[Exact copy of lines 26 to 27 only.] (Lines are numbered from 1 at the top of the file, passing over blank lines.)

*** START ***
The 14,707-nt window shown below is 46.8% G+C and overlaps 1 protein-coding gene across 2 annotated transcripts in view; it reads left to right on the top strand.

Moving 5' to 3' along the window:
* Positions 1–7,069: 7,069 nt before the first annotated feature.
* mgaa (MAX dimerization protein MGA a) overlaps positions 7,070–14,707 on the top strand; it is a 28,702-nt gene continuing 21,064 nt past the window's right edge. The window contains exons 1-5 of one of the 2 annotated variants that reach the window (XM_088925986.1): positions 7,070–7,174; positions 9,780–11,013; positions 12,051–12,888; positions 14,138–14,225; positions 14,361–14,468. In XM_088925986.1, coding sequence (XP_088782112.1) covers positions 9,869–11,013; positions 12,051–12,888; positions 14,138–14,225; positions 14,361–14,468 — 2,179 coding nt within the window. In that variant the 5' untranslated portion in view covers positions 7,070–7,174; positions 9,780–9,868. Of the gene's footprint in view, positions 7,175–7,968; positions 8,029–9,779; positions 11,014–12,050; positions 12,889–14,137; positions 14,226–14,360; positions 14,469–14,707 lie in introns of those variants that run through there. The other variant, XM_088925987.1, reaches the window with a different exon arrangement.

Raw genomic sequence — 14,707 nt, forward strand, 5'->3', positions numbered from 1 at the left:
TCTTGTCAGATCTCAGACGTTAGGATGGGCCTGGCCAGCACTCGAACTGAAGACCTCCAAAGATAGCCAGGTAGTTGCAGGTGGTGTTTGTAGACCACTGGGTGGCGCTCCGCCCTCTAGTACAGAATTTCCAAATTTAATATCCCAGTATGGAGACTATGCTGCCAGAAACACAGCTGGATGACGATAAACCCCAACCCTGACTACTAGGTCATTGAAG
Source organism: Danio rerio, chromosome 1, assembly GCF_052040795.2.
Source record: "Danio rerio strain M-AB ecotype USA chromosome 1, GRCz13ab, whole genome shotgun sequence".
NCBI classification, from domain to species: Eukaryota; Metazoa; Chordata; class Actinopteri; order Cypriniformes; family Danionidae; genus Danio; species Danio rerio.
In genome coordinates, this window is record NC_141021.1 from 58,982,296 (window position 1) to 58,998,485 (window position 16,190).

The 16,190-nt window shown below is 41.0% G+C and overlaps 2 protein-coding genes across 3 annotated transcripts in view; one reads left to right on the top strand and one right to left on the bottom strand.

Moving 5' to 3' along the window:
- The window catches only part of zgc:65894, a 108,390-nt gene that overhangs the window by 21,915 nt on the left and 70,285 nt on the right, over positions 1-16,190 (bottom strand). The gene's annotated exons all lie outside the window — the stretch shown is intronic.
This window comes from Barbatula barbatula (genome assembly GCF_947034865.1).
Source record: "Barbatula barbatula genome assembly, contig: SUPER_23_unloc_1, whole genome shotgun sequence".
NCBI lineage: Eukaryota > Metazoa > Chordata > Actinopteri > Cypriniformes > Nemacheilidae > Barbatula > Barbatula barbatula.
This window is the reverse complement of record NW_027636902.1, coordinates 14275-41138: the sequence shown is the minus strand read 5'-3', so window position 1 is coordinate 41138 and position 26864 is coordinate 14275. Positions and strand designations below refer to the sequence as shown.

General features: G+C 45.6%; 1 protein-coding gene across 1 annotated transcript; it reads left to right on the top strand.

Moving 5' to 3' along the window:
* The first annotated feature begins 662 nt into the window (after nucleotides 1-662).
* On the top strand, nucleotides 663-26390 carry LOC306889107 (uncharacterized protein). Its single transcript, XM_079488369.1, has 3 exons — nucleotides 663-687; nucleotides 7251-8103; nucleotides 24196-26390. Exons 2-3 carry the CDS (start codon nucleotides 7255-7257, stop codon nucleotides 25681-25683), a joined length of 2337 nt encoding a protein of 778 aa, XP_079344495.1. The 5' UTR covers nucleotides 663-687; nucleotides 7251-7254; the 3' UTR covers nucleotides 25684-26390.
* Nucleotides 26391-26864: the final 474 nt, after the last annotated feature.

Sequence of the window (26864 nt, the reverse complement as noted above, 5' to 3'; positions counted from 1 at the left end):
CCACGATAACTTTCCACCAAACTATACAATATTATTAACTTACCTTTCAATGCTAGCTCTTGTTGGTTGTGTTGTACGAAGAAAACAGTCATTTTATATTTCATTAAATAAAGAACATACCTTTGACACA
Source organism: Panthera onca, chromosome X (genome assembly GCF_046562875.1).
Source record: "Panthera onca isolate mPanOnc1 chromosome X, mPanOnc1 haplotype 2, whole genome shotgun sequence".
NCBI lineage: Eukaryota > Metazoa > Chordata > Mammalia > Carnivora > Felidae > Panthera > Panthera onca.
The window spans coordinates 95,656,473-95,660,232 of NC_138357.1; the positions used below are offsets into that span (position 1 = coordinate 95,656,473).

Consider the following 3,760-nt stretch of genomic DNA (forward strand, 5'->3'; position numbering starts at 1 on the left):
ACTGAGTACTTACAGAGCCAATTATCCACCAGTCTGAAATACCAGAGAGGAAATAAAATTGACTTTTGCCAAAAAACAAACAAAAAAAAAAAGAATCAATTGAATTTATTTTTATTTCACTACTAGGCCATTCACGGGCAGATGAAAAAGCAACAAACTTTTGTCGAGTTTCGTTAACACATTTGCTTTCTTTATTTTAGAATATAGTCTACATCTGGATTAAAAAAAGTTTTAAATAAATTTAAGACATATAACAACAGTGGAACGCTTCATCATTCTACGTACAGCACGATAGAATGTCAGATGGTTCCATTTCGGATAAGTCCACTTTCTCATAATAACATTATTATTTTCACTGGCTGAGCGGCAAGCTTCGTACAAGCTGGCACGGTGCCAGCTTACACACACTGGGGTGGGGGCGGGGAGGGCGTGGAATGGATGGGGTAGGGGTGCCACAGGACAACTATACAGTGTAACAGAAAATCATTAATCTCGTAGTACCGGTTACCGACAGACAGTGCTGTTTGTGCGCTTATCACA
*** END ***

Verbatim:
Source record: "Panthera onca isolate mPanOnc1 chromosome X, mPanOnc1 haplotype 2, whole genome shotgun sequence".
NCBI lineage: Eukaryota > Metazoa > Chordata > Mammalia > Carnivora > Felidae > Panthera > Panthera onca.